Lesson 1: A Growth Mindset

Last week, I listed the three key lessons I’ve learnt about successfully working with Habits of Mind.

This week, I want to delve into the first of these lessons. It’s a critical component, shared by all schools that have achieved long-term success with Habits of Mind. It is a Growth Mindset.

A Growth Mindset has always been at the heart of the Habits of Mind. In fact, I don’t believe you can have success with Habits of Mind without a Growth Mindset. Let me explain the connection.

The underlying premise of Art Costa and Bena Kallick’s work is that we can learn to behave more intelligently[1] [2]. Habits of Mind describe the 16 dispositions skilfully employed by characteristically successful people. The central message is that we must develop these Habits of Mind to learn how to behave more intelligently[3].

Psychologist Carol Dweck’s work on Mindsets works from exactly the same premise. However, there is a significant difference. Dweck sidesteps the question about whether it’s possible to develop your intelligence. Instead, she asks: How do our behaviours change when we believe our intelligence – and other basic characteristics – can be developed?

What Dweck describes as a Growth Mindset is not growth itself. It’s an invitation to grow. It’s an understanding that growth is possible. This belief can have an enormous impact on our motivations and actions. Without a Growth Mindset, we can’t enter the processes that lead to growth. This is critically important for the learner and the teacher.

For the learner with a Fixed Mindset, the Habits of Mind describe what intelligent people have. They also identify what other people don’t (and won’t) have. The Habits of Mind help these learners categorise people as either having intelligence or not having it. There is no pathway for future learning; only a way to identify what some people have and what some people don’t.

For the learner with a Growth Mindset, the Habits of Mind describe and define what they need to develop in order to become more intelligent. The Habits provide a focus for their efforts. They offer a pathway for future learning and an opportunity for the learner to continually develop their intelligence.

When I first read Dweck’s work, I recognised that the schools and teachers succeeding with Habits of Mind consistently approached their work with a Growth Mindset. They instilled in their students the understanding that they had the capacity to become more intelligent.

However, because Costa and Kallick’s work pre-dated Dweck’s work, these schools weren’t using the language of a Growth Mindset. Instead, their actions reflected a Growth Mindset. Their behaviours and pedagogy signified their underlying belief that they could help increase students’ intelligence.

The problem in schools that struggled with Habits of Mind was that their efforts were being undermined by the kind of Mindset being communicated by school structures, culture and the teachers’ own Mindsets.

Many teachers have grown up with messages about intelligence and abilities as being relatively fixed and stable. Children (including ourselves) have been ranked and grouped by ability. They have been categorised as being a type – eg. mathematical, artistic, scientific, etc. These messages create a pervading Fixed Mindset, which permeates the classroom and, in turn, our work with Habits of Mind.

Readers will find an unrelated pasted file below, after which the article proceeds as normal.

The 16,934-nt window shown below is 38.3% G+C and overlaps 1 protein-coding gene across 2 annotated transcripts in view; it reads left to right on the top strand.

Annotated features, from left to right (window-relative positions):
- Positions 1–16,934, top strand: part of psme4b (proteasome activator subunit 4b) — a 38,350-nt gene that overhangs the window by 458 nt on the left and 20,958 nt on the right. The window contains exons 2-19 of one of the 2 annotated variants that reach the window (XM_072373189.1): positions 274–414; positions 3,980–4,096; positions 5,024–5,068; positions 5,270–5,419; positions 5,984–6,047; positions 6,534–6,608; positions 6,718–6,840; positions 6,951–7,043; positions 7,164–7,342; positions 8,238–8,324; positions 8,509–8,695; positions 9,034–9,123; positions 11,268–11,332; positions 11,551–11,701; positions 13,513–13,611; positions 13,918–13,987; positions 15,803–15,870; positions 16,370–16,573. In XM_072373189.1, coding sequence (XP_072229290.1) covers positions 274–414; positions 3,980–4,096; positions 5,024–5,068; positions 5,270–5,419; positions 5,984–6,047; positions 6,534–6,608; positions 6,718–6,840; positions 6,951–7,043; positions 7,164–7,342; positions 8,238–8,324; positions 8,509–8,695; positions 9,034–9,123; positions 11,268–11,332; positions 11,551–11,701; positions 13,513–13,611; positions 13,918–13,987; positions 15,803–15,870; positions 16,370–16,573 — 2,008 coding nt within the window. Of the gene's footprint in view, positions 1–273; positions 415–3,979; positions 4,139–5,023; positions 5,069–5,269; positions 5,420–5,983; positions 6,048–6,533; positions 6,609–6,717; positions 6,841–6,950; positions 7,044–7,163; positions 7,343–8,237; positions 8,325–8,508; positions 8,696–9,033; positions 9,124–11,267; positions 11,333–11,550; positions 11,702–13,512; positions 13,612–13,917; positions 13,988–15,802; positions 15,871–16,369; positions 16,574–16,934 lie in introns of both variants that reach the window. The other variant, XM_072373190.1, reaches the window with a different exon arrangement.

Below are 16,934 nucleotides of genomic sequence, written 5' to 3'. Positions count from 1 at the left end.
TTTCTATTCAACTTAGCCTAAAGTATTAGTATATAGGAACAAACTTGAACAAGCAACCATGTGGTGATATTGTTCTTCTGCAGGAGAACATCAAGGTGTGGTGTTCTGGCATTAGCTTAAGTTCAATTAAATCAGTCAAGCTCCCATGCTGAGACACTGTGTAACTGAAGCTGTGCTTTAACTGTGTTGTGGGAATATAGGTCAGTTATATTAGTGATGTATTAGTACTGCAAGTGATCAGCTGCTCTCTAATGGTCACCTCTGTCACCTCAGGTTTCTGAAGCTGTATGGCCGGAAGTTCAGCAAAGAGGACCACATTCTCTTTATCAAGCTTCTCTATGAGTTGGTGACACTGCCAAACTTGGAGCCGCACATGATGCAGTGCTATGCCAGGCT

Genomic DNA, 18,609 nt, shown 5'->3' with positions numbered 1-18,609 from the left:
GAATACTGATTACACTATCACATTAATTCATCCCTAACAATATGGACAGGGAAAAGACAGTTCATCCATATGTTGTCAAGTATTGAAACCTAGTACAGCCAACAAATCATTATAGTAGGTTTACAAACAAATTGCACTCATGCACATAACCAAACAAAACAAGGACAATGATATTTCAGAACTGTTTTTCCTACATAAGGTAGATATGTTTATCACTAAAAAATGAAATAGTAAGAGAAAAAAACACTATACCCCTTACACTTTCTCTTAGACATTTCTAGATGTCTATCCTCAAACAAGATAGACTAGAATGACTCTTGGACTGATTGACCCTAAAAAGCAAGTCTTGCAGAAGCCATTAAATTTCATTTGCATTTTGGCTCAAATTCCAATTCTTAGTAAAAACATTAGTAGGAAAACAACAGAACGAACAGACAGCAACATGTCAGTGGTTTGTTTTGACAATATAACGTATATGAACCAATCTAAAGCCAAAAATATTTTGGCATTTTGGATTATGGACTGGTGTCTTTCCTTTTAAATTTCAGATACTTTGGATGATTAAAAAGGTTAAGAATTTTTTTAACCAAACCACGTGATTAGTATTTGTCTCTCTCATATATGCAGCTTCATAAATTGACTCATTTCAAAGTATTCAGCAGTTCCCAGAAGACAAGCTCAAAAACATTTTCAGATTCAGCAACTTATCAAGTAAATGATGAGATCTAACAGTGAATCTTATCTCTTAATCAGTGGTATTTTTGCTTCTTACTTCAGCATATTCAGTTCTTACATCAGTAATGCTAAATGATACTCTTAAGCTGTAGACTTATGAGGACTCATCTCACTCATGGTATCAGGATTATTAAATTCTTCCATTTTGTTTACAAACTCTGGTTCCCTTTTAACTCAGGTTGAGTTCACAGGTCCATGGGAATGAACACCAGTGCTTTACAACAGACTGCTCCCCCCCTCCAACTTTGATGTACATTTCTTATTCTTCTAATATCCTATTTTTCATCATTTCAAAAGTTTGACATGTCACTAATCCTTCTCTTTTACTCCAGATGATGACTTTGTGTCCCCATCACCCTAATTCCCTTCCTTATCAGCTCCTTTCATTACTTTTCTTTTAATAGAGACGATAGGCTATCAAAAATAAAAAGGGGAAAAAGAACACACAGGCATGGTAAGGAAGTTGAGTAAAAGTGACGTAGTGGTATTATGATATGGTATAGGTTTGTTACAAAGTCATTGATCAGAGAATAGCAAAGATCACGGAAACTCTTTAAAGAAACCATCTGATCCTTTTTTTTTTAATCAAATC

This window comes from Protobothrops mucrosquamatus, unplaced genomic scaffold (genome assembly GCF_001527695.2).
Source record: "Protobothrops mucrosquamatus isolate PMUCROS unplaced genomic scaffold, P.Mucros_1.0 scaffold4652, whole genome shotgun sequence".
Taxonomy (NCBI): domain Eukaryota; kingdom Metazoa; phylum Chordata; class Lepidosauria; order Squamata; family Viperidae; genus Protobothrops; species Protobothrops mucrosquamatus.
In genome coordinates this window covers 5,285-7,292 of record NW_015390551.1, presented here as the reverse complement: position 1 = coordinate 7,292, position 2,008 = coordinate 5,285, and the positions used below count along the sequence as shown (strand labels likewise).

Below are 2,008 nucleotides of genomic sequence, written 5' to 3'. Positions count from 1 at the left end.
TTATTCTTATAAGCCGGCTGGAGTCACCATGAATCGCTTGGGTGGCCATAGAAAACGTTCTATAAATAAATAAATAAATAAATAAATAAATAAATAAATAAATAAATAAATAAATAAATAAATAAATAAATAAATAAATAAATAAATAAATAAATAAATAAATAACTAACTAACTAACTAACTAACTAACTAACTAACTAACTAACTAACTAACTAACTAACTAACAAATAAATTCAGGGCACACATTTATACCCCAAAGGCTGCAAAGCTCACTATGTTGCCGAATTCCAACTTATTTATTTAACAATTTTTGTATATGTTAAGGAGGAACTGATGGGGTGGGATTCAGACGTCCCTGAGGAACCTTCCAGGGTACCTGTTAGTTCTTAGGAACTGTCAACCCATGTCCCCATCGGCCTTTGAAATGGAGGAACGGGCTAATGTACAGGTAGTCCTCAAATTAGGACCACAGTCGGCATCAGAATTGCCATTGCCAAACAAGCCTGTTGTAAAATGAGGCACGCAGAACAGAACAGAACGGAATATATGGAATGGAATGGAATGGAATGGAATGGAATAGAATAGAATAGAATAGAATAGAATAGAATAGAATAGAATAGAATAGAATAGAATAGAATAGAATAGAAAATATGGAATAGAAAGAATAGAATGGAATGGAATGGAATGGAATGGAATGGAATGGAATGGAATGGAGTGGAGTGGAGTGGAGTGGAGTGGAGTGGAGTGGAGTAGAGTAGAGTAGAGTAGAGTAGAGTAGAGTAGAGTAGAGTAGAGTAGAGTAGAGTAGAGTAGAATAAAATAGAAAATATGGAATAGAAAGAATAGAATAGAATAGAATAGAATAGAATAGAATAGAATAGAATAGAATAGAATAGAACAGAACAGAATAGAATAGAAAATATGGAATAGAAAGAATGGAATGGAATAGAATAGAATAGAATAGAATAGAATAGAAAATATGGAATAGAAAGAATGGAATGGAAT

This is what Dweck and her colleague Susan Mackie call a False Mindset. Someone with a False Mindset may intellectually understand that intelligence is a learnable construct. They may even advocate a Growth Mindset and the importance of the Habits of Mind. But they have failed to deeply reflect upon their own history and beliefs. Because of this, they do not have an insight into how their history and beliefs have influenced their own Mindset. They may, in fact, act from a more Fixed Mindset perspective, and unintentionally pass these Fixed messages on to their students.

Habits of Mind are about learning to behave more intelligently. However, many schools and teachers have failed to recognise or act on the incongruence between this message and the Fixed Mindset messages that have traditionally been part of school and the broader community. As a result, their efforts to develop more intelligent behaviours have been undermined by the Fixed Mindset belief that intelligence is unchangeable.

Today, we know better. We not only recognise that intelligent behaviours can be taught – we recognise the importance of understanding that this change is possible. We understand the Growth Mindset, and we understand how to nurture and develop it in ourselves, our students, our classrooms and our schools. The key to leveraging our work with Habits of Mind is to develop a Growth Mindset culture.

The lesson I learnt – possibly the single most important lesson – is that the Habits of Mind and the Growth Mindset are intimately connected. The Habits of Mind describe how to teach students to behave more intelligently. But our efforts to do this will fail if we operate from a predominantly Fixed Mindset.

To succeed with the Habits of Mind, we must establish a Growth Mindset in our schools, our teachers and our students. Then, and only then, are we likely to see the promise of the Habits of Mind fulfilled.

Next week, we will explore Lesson 2: A whole-school approach.

[1] Costa, A. The Search for Intelligent Life. in Costa, A. (Ed) (1985) , Developing Minds, Volume 1. A Resource Book for Teaching Thinking, ASCD, Alexandra, VA
[2] Costa, A., Kallick, B. (Ed), Changing Perspectives on Intelligence. in Costa, A., and Kallick, B.,(2000) Discovering and Exploring Habits of Mind, ASCD, Alexandra, VA
[3] Anderson, J., Costa, A., Kallick, B., Habits of Mind: A Journey Of Continuous Growth. In, Costa, A., Kallick, B., (2006) Leading and Learning with Habits of Mind, ASCD, Alexandra, VA

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